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Gastrointestinal Foreign Bodies in Ferrets

By: Dr. Heidi Hoefer

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Gastrointestinal foreign body is a term that refers to any material, other than food, that is eaten by your ferret and results in serious digestive problems. Foreign bodies can become lodged in the gastrointestinal tract creating an obstruction in the stomach or intestines. This results in loss of appetite, vomiting, diarrhea and abdominal pain. Foreign bodies often require surgery.

Foreign bodies are often made of rubber and can include pieces chewed from a sneaker or pencil eraser, rubber or vinyl "squeak" toy or the foam backing to carpeting or upholstered furniture. Some ferrets develop large hairballs, or furballs, in the stomach from grooming, and these can also act as barriers to digestion. Any household object chewed on by your ferret can become a foreign body problem.

All ferrets are susceptible to developing foreign body problems, but this is most commonly seen in young ferrets less than two years of age. These youngsters are naturally curious; they like to dig and chew and burrow and are more likely to chew on the wrong thing. Hairballs can also form at any age but, because it takes some time for the fur to accumulate in the stomach, this is more likely to be a problem in ferrets over three years of age.

Although some smaller foreign bodies can pass through the gut without getting stuck, the larger pieces can result in serious gastrointestinal complications.

What to Watch For

  • Sudden loss of appetite
  • Vomiting
  • Abnormal bowel movements (wrong color, consistency or amount)
  • Teeth-grinding, which is a sign of pain or nausea in the ferret

    Diagnosis

    In addition to a thorough medical history and physical examination, your veterinarian may recommend the following diagnostic procedures and tests:

  • Abdominal radiographs (X-rays). Sometimes the addition of a dye material like barium is recommended to further delineate the contents of the gastrointestinal tract.

  • Blood tests. These assess the general health of the sick ferret and as part of a pre-surgery work-up. This usually includes a complete blood count (CBC), and a plasma chemistry profile.

    Treatment

    Sick ferrets must first be stabilized by administration of fluids, electrolytes, and supportive care prior to a surgical procedure. Then the majority of foreign bodies have to be removed through a surgical incision. This requires general anesthesia and usually two to three days of hospitalization. Smaller, non-obstructing foreign bodies can sometimes be passed through using intestinal lubricants given by mouth.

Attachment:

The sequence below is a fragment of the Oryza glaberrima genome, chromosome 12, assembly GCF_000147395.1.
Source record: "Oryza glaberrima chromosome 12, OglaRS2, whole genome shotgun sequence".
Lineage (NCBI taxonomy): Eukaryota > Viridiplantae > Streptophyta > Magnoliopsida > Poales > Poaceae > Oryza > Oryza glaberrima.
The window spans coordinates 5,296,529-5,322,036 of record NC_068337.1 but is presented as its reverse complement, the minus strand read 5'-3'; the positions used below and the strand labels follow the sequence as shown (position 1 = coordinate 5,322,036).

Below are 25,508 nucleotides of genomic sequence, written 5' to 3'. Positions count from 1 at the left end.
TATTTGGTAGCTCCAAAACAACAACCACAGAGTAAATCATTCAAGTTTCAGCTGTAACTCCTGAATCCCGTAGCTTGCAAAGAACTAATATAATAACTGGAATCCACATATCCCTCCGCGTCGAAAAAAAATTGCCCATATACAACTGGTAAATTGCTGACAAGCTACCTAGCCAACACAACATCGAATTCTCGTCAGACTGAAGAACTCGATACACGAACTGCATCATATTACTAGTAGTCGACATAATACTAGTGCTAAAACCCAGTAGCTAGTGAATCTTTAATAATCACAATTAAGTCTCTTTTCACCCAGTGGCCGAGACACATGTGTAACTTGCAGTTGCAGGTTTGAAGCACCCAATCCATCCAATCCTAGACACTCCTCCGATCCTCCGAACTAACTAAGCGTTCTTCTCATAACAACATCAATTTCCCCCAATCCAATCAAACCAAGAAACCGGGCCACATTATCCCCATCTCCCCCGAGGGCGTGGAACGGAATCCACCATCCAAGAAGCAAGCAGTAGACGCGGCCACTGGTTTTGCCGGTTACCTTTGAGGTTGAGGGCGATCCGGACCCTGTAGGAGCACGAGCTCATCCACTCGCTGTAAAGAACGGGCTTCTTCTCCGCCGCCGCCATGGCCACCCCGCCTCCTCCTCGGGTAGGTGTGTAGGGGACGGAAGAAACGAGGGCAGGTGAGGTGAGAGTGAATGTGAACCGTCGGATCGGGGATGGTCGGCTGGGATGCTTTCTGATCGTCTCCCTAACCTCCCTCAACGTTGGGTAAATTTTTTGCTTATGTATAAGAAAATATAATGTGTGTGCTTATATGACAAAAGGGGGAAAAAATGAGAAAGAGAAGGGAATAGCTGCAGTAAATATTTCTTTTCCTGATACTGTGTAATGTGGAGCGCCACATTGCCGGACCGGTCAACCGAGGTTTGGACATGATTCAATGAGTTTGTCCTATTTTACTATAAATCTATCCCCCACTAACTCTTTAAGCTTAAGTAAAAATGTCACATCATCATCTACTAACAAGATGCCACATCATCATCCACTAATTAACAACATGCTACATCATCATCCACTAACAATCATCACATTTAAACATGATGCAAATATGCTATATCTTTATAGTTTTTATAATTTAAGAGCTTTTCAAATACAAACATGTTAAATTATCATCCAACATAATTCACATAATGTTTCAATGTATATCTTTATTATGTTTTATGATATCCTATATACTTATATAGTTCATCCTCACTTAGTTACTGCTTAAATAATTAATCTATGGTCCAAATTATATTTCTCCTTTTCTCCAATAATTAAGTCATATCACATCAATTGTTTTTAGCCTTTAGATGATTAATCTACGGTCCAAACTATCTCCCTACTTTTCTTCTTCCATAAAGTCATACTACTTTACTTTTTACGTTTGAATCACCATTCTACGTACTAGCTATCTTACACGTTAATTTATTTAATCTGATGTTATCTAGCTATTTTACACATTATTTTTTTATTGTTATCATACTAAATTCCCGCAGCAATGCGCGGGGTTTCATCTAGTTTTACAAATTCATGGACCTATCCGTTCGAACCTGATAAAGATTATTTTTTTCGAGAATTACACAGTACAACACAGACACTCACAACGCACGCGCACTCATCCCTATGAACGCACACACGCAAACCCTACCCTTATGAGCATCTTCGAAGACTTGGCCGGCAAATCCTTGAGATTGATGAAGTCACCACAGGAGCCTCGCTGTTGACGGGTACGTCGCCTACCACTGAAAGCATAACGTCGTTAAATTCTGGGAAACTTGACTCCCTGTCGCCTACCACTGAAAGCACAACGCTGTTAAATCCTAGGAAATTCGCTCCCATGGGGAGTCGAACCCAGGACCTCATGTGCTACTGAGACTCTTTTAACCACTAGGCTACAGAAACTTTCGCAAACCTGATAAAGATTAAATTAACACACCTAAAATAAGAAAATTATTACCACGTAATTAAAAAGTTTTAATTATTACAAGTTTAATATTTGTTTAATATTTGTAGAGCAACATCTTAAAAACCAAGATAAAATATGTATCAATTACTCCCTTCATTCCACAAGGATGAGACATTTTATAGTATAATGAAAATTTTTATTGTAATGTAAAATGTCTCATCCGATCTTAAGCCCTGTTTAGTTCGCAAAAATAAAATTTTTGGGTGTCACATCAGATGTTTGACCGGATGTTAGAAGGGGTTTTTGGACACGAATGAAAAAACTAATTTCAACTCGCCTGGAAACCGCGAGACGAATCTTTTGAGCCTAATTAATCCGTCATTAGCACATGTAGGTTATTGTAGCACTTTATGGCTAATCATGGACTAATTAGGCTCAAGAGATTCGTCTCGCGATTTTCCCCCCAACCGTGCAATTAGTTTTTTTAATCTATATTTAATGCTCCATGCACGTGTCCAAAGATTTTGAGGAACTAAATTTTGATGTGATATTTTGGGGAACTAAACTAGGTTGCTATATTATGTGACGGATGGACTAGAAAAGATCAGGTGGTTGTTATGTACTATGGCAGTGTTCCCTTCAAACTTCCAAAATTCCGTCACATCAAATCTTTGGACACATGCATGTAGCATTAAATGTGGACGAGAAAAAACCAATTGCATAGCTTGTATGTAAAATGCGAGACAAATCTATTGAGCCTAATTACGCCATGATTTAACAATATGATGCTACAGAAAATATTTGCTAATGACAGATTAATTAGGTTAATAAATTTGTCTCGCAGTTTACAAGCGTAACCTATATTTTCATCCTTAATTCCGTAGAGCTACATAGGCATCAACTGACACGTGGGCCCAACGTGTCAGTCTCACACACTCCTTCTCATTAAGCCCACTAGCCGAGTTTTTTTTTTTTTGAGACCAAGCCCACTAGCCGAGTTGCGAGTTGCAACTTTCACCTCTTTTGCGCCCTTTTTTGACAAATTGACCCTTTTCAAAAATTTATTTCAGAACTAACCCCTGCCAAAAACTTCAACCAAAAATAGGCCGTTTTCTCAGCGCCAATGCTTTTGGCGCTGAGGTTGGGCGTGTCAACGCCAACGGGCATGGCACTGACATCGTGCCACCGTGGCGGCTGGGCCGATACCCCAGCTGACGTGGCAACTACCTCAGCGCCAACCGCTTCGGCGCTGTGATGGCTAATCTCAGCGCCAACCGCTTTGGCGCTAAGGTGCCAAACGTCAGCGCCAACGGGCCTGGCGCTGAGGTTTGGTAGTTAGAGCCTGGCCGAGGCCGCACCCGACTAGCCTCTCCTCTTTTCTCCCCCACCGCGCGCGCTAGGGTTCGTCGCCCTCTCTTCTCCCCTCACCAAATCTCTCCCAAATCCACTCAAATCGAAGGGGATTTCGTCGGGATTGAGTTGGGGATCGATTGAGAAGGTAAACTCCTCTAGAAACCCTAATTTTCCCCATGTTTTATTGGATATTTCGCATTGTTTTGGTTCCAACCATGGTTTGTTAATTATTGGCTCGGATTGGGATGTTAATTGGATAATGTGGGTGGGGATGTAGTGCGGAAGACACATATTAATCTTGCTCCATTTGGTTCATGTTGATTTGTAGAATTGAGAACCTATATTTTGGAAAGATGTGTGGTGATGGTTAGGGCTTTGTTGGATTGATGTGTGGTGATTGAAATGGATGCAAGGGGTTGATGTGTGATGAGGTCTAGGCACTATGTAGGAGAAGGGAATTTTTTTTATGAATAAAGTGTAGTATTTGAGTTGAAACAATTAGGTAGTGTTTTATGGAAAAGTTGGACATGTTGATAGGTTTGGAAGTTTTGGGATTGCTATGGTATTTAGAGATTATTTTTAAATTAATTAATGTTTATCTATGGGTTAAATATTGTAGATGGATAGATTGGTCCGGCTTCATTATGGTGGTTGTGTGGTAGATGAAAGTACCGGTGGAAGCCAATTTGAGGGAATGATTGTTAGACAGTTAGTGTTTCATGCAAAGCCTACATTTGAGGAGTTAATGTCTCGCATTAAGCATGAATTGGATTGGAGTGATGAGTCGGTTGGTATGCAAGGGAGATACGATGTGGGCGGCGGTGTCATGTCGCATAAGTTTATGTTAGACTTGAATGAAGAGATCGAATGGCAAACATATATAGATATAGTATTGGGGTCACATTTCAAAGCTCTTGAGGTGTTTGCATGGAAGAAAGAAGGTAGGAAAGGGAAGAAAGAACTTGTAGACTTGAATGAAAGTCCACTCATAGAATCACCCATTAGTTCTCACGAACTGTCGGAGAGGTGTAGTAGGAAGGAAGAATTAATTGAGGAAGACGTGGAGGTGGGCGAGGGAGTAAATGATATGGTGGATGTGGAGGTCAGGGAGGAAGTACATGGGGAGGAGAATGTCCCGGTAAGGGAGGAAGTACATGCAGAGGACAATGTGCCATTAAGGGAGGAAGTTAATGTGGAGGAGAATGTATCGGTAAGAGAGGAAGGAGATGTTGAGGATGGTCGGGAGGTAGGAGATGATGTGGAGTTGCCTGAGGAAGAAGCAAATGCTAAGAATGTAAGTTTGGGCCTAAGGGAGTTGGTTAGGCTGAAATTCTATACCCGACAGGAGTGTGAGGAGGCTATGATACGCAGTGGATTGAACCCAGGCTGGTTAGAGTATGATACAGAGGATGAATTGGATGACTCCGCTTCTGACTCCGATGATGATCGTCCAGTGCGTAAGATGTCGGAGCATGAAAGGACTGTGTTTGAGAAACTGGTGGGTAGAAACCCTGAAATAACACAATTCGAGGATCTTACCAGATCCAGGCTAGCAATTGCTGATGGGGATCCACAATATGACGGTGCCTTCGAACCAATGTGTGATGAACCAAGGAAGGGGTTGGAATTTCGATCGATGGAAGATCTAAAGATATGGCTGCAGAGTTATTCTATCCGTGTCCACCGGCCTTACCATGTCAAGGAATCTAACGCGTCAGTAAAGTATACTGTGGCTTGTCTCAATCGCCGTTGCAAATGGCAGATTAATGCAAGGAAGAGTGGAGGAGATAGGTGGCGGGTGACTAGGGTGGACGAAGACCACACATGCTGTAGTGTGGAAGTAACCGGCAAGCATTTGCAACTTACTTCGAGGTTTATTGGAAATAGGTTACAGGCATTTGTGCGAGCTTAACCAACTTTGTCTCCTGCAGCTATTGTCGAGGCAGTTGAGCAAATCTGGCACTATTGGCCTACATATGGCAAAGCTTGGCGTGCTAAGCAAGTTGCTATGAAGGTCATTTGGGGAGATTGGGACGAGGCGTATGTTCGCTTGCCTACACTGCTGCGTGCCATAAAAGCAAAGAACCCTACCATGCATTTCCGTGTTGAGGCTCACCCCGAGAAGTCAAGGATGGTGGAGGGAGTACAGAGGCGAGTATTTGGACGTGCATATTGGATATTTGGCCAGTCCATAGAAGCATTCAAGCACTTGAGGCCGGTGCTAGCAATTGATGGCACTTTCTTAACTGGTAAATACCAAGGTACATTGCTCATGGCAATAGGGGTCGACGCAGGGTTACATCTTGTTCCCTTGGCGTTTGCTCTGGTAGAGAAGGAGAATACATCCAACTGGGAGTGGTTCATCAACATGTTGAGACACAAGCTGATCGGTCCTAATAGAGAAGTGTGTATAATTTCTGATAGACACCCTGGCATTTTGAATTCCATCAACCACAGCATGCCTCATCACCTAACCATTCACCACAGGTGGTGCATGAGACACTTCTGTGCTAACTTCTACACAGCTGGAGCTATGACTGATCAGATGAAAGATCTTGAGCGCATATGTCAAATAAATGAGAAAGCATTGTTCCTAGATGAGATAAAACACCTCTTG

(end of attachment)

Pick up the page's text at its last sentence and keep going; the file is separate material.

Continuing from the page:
Home Care

    Ferrets that have undergone surgical treatment are usually sent home two to three days after the surgery. Cage rest is necessary until the incision heals, which takes about five to seven days. This means no bathing, no exercise, and no climbing in multilevel cages or pet hammocks.

    In multi-ferret households, surgical patients need to be caged separately from the others until the incision is healed. This is to decrease "rough-housing" and prevent licking at the surgery site by the other ferrets.

    You will need to examine the surgical incision daily and report any excessive redness or licking at the site. Most ferrets leave the incision alone. Skin sutures (stitches) are usually removed in 10-14 days. Some surgeons place absorbable sutures under the skin which are not visible and do not have to be removed.

    Most ferrets are eating and acting normally within a week.

    Prevention

    All homes must be "ferret-proofed." Remove all objects that might become chew-toys for the ferret such as, inappropriate toys, shoes, wires, and household items.

    Monitor the ferret's bowel movements periodically, and then daily if the ferret is suspected of eating something foreign. Pieces of objects can sometimes be identified within the stool.

    Use a hairball laxative preparation two to three times weekly and daily during peak shedding periods, or if your ferret has itchy skin. The cat preparations work well for ferrets; use 1/4 of the recommended cat dose.

    Any vomiting is significant, even if it only happens once or twice. Call your veterinarian to discuss the situation.

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